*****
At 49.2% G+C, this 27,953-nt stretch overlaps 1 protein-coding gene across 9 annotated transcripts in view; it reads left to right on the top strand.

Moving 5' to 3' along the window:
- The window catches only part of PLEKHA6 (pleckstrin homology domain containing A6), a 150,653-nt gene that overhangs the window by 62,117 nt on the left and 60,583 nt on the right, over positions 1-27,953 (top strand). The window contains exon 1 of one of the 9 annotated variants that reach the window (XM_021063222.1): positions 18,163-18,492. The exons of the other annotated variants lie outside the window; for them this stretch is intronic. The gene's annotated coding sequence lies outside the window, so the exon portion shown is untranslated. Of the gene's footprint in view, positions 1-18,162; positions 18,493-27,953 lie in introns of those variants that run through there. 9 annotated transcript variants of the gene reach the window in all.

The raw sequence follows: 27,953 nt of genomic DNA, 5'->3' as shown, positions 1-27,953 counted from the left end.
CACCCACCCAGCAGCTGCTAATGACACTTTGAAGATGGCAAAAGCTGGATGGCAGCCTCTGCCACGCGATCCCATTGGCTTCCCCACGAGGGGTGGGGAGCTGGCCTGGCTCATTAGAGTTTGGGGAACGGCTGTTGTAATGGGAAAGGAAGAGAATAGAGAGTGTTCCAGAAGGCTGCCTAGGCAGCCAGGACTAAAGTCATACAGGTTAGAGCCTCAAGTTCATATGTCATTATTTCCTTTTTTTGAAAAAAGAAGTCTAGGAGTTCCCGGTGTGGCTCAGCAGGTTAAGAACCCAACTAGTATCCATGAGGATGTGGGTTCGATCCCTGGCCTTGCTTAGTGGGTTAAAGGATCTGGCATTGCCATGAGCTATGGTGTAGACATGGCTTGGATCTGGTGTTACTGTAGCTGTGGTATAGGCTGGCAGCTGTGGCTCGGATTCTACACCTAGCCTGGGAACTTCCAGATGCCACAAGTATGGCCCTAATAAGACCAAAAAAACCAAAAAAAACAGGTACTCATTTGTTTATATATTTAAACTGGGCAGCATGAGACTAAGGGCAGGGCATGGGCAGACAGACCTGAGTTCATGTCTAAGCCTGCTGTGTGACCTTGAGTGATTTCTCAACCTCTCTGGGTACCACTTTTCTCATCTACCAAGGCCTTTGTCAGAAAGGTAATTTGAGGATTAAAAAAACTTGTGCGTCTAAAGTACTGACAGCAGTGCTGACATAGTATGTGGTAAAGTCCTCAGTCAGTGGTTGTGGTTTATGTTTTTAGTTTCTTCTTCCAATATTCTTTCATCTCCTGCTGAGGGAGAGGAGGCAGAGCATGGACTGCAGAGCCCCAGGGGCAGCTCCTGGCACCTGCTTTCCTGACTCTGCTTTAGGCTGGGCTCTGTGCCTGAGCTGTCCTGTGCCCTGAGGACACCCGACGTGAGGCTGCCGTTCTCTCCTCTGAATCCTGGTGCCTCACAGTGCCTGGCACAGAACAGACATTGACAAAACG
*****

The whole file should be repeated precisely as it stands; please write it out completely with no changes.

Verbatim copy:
At 49.2% G+C, this 27,953-nt stretch overlaps 1 protein-coding gene across 9 annotated transcripts in view; it reads left to right on the top strand.

Moving 5' to 3' along the window:
- The window catches only part of PLEKHA6 (pleckstrin homology domain containing A6), a 150,653-nt gene that overhangs the window by 62,117 nt on the left and 60,583 nt on the right, over positions 1-27,953 (top strand). The window contains exon 1 of one of the 9 annotated variants that reach the window (XM_021063222.1): positions 18,163-18,492. The exons of the other annotated variants lie outside the window; for them this stretch is intronic. The gene's annotated coding sequence lies outside the window, so the exon portion shown is untranslated. Of the gene's footprint in view, positions 1-18,162; positions 18,493-27,953 lie in introns of those variants that run through there. 9 annotated transcript variants of the gene reach the window in all.

The raw sequence follows: 27,953 nt of genomic DNA, 5'->3' as shown, positions 1-27,953 counted from the left end.
CACCCACCCAGCAGCTGCTAATGACACTTTGAAGATGGCAAAAGCTGGATGGCAGCCTCTGCCACGCGATCCCATTGGCTTCCCCACGAGGGGTGGGGAGCTGGCCTGGCTCATTAGAGTTTGGGGAACGGCTGTTGTAATGGGAAAGGAAGAGAATAGAGAGTGTTCCAGAAGGCTGCCTAGGCAGCCAGGACTAAAGTCATACAGGTTAGAGCCTCAAGTTCATATGTCATTATTTCCTTTTTTTGAAAAAAGAAGTCTAGGAGTTCCCGGTGTGGCTCAGCAGGTTAAGAACCCAACTAGTATCCATGAGGATGTGGGTTCGATCCCTGGCCTTGCTTAGTGGGTTAAAGGATCTGGCATTGCCATGAGCTATGGTGTAGACATGGCTTGGATCTGGTGTTACTGTAGCTGTGGTATAGGCTGGCAGCTGTGGCTCGGATTCTACACCTAGCCTGGGAACTTCCAGATGCCACAAGTATGGCCCTAATAAGACCAAAAAAACCAAAAAAAACAGGTACTCATTTGTTTATATATTTAAACTGGGCAGCATGAGACTAAGGGCAGGGCATGGGCAGACAGACCTGAGTTCATGTCTAAGCCTGCTGTGTGACCTTGAGTGATTTCTCAACCTCTCTGGGTACCACTTTTCTCATCTACCAAGGCCTTTGTCAGAAAGGTAATTTGAGGATTAAAAAAACTTGTGCGTCTAAAGTACTGACAGCAGTGCTGACATAGTATGTGGTAAAGTCCTCAGTCAGTGGTTGTGGTTTATGTTTTTAGTTTCTTCTTCCAATATTCTTTCATCTCCTGCTGAGGGAGAGGAGGCAGAGCATGGACTGCAGAGCCCCAGGGGCAGCTCCTGGCACCTGCTTTCCTGACTCTGCTTTAGGCTGGGCTCTGTGCCTGAGCTGTCCTGTGCCCTGAGGACACCCGACGTGAGGCTGCCGTTCTCTCCTCTGAATCCTGGTGCCTCACAGTGCCTGGCACAGAACAGACATTGACAAAACG